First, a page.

The cloud is such a great concept. Virtualise your workflows, downsize your hardware and all the responsibility that goes along with it, work collaboratively and from anywhere – what’s not to like? It was useful before the pandemic, but even more so throughout enforced home working, and now – as we look beyond that – it will enable the anticipated flexibility of our ‘next normal’.
Public cloud service providers such as Amazon’s AWS and Microsoft’s Azure have carried the bulk of the load here. In fact, AWS has a ~45% market share, making it the biggest public cloud provider by a long shot. But for some companies, public cloud poses a number of challenges and risks that cannot be tolerated, meaning that private cloud or Hybrid IT are a better fit.
What are the risks with public cloud?
The lack of responsibility that makes public cloud so great is also one of its major downfalls. You’re effectively a guest in someone else’s system, which means the control lies with them. This has an impact across the board:
- Your cloud provider configures your platform. It’s not bespoke, which might mean it’s not a good fit for you.
- Security has also been configured in the same way. Will a generic approach to security suit your organisation, or do you need a more tailored strategy? From a compliance perspective, will the public cloud’s security protocols meet regulatory demands?
- Not only are you not in control of the platform’s security, you also don’t know who else is using the system – and how. Sharing resources makes it easier for people outside of your company to access your data – a huge security risk.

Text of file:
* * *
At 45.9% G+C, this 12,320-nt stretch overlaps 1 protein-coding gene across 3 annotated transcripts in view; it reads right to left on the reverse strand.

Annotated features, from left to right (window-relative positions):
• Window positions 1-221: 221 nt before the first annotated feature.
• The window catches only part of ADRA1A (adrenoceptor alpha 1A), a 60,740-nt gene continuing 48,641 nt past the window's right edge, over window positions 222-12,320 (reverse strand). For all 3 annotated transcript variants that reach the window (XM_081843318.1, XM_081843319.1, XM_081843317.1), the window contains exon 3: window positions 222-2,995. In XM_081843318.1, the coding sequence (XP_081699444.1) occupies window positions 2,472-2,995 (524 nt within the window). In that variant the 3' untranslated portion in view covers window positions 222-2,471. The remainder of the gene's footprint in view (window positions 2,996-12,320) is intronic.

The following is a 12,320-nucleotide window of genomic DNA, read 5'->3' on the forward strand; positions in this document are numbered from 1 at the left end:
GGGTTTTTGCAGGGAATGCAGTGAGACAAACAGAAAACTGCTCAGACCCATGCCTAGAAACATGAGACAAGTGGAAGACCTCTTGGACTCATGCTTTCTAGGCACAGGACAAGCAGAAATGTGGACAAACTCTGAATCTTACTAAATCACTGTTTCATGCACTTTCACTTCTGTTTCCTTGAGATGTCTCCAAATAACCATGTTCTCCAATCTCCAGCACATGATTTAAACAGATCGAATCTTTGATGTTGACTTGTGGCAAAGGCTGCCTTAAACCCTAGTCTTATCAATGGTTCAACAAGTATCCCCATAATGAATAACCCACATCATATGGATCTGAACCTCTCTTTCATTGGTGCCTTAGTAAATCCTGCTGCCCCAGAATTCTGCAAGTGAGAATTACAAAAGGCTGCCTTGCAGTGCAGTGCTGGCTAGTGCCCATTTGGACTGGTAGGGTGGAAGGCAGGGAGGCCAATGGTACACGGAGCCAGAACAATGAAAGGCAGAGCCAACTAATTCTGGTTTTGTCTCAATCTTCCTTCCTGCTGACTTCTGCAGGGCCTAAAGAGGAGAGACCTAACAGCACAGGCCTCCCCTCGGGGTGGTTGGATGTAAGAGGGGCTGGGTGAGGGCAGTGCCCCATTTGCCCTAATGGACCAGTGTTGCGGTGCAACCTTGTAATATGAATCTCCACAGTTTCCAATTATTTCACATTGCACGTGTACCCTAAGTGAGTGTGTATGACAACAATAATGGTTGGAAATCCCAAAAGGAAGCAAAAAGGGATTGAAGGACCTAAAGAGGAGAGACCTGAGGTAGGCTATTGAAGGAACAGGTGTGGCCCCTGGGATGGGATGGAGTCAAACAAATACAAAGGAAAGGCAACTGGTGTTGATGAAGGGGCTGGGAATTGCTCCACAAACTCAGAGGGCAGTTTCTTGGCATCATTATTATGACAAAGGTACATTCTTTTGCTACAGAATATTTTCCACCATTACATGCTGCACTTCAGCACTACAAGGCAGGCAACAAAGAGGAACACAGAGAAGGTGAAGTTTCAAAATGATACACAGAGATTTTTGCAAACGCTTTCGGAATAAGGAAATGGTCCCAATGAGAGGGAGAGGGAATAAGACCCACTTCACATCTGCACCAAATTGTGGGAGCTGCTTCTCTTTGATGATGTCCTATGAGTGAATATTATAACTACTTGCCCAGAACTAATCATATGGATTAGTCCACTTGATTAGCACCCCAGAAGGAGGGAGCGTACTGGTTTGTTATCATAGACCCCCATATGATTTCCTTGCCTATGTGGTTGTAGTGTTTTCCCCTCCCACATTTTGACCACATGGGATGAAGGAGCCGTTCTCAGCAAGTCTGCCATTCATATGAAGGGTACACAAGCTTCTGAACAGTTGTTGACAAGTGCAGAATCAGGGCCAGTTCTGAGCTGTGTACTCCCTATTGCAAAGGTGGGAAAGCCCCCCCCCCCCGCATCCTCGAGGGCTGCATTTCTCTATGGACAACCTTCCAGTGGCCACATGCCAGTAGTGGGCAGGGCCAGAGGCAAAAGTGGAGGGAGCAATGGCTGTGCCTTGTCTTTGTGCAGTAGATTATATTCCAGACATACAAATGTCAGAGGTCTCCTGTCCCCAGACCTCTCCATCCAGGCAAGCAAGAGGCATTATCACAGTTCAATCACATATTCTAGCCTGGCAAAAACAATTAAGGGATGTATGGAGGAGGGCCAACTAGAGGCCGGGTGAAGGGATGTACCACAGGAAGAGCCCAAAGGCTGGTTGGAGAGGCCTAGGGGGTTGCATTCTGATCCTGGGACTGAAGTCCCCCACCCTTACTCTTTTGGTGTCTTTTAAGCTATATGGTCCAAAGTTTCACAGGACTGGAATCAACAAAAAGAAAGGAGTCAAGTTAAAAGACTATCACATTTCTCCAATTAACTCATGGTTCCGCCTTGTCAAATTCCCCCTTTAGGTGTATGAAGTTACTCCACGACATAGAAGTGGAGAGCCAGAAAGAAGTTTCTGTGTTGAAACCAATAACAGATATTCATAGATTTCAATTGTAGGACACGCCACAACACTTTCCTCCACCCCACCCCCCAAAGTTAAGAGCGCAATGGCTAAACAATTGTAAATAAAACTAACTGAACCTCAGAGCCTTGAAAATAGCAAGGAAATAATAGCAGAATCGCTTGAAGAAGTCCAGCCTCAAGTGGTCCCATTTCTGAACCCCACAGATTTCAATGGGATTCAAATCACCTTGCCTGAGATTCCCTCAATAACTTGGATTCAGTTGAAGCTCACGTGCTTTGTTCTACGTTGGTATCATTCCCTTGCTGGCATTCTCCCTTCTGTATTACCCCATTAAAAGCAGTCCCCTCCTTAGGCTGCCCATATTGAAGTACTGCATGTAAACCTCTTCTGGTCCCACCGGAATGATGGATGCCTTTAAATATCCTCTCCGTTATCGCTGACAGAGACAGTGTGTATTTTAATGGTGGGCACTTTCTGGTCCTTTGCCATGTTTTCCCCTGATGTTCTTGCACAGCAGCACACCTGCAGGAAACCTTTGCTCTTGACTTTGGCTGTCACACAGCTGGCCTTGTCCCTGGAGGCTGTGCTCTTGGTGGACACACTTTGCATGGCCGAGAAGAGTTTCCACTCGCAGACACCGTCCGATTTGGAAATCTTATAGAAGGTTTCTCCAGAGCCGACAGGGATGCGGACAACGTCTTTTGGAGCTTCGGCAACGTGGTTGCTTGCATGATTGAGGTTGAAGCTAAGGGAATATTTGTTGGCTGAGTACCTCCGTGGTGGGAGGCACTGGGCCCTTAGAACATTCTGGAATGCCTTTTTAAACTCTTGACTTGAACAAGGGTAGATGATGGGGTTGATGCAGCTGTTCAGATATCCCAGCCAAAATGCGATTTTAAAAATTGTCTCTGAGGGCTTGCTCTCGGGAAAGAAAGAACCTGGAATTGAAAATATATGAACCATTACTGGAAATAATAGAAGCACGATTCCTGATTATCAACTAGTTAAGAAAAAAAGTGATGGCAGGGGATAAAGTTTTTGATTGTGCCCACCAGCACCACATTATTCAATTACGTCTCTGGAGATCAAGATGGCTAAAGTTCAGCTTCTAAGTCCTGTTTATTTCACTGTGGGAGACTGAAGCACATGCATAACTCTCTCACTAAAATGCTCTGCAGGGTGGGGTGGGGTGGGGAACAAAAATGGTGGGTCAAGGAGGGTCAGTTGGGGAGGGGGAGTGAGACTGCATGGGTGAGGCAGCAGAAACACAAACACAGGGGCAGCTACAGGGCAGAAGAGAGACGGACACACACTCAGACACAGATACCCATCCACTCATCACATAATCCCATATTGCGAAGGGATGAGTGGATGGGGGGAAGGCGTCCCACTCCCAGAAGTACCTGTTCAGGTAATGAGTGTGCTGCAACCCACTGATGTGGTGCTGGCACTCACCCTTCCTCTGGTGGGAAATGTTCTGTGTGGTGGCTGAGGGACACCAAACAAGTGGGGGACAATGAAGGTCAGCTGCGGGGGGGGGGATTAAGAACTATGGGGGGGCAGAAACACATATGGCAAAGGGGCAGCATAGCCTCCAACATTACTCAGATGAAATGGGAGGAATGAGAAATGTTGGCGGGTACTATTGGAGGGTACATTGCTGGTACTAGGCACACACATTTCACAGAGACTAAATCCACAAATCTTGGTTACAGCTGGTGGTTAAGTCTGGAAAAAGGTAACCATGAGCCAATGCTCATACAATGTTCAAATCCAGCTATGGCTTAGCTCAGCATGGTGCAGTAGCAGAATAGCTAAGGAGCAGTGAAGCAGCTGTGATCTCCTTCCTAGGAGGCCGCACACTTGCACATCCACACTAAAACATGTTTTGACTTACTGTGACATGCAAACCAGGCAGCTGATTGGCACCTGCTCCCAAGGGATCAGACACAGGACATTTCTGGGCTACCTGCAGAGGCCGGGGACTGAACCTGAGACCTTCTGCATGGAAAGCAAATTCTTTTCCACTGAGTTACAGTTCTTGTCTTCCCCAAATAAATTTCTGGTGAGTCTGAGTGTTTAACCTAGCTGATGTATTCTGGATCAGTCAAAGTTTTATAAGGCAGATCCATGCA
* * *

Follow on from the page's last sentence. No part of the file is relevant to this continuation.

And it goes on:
- Sharing resources can also reduce performance, since you might have to ‘fight’ with other users for capacity, which increases latency.
- Global public cloud providers like AWS and Azure have facilities all over the globe, which might leave you unsure as to where your data is being stored. Depending on your organisation, this could be a big problem, as some regulations (such as GDPR) stipulate that data should be stored in the country where it originates.
The cost factor
Another way in which public cloud can be problematic is in the pay-per-use cost structure, whereby unpredictable data usage can lead to unpredictable costs. You can attempt to ‘lock in’ savings by reserving or committing to a certain amount of data usage. But, of course, if you don’t end up using that capacity, you will have paid over the odds.
Runaway costs are one of the biggest disadvantages of public cloud systems.
In fact, in 2016 DropBox made the decision to relocate 90% of its data away from AWS. Instead, the company built its own data centres and reportedly reduced its operating costs by $75 million in the first two years.
DropBox says the move was driven by a desire to retain control and ensure a high level of performance as the company grew, but the cost savings can’t have hurt. (Though the capex involved in building all those data centres shouldn’t be ignored.)
How to identify if public cloud is not right for you